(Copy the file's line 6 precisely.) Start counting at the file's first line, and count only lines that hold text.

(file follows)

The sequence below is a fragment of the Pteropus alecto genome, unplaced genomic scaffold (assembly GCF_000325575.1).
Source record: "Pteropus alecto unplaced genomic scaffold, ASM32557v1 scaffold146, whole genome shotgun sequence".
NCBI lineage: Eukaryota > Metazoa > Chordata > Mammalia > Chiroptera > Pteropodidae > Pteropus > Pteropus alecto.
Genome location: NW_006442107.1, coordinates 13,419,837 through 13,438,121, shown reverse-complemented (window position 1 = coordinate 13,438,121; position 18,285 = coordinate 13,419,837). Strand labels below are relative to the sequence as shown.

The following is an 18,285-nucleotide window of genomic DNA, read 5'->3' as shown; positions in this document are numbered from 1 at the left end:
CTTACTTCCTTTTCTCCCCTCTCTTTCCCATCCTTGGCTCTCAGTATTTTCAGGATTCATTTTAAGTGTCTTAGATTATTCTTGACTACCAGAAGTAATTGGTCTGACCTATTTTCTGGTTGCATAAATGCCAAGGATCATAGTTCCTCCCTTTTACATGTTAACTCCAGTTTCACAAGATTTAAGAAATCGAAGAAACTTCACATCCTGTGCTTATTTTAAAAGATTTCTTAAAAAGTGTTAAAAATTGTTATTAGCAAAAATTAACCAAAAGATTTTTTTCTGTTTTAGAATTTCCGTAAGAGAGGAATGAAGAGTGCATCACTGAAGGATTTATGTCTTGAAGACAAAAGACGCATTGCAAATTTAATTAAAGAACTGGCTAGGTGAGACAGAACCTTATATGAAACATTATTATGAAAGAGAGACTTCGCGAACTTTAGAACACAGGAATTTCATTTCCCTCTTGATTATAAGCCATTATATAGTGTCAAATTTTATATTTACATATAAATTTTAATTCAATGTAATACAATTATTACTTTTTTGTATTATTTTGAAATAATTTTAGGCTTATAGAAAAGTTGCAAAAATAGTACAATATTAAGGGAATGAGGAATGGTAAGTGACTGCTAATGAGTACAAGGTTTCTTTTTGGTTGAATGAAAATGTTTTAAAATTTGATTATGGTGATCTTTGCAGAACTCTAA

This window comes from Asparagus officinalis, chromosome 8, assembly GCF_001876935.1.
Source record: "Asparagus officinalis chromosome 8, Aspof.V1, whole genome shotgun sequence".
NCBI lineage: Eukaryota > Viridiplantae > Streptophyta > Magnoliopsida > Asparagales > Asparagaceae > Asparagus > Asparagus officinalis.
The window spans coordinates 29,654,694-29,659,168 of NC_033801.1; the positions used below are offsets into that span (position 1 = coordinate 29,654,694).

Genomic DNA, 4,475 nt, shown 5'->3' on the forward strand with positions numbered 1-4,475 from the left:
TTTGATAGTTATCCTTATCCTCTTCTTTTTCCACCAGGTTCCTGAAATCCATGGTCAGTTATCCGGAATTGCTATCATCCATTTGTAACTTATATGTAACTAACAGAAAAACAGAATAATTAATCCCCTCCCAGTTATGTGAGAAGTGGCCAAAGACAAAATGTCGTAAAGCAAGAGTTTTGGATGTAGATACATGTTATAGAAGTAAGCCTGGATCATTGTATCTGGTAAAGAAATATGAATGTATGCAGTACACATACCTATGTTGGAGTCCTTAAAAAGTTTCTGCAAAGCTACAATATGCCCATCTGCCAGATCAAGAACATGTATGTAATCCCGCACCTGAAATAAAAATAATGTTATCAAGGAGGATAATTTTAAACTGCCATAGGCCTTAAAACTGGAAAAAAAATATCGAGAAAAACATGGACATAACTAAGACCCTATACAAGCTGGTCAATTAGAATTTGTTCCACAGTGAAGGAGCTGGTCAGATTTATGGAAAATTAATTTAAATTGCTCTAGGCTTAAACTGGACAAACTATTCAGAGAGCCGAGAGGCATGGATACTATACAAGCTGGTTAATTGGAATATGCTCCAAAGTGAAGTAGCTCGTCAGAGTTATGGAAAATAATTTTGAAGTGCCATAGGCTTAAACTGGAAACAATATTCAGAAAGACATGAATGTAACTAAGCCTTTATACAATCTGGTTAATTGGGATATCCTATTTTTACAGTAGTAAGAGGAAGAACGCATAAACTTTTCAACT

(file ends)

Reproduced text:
CTTACTTCCTTTTCTCCCCTCTCTTTCCCATCCTTGGCTCTCAGTATTTTCAGGATTCATTTTAAGTGTCTTAGATTATTCTTGACTACCAGAAGTAATTGGTCTGACCTATTTTCTGGTTGCATAAATGCCAAGGATCATAGTTCCTCCCTTTTACATGTTAACTCCAGTTTCACAAGATTTAAGAAATCGAAGAAACTTCACATCCTGTGCTTATTTTAAAAGATTTCTTAAAAAGTGTTAAAAATTGTTATTAGCAAAAATTAACCAAAAGATTTTTTTCTGTTTTAGAATTTCCGTAAGAGAGGAATGAAGAGTGCATCACTGAAGGATTTATGTCTTGAAGACAAAAGACGCATTGCAAATTTAATTAAAGAACTGGCTAGGTGAGACAGAACCTTATATGAAACATTATTATGAAAGAGAGACTTCGCGAACTTTAGAACACAGGAATTTCATTTCCCTCTTGATTATAAGCCATTATATAGTGTCAAATTTTATATTTACATATAAATTTTAATTCAATGTAATACAATTATTACTTTTTTGTATTATTTTGAAATAATTTTAGGCTTATAGAAAAGTTGCAAAAATAGTACAATATTAAGGGAATGAGGAATGGTAAGTGACTGCTAATGAGTACAAGGTTTCTTTTTGGTTGAATGAAAATGTTTTAAAATTTGATTATGGTGATCTTTGCAGAACTCTAA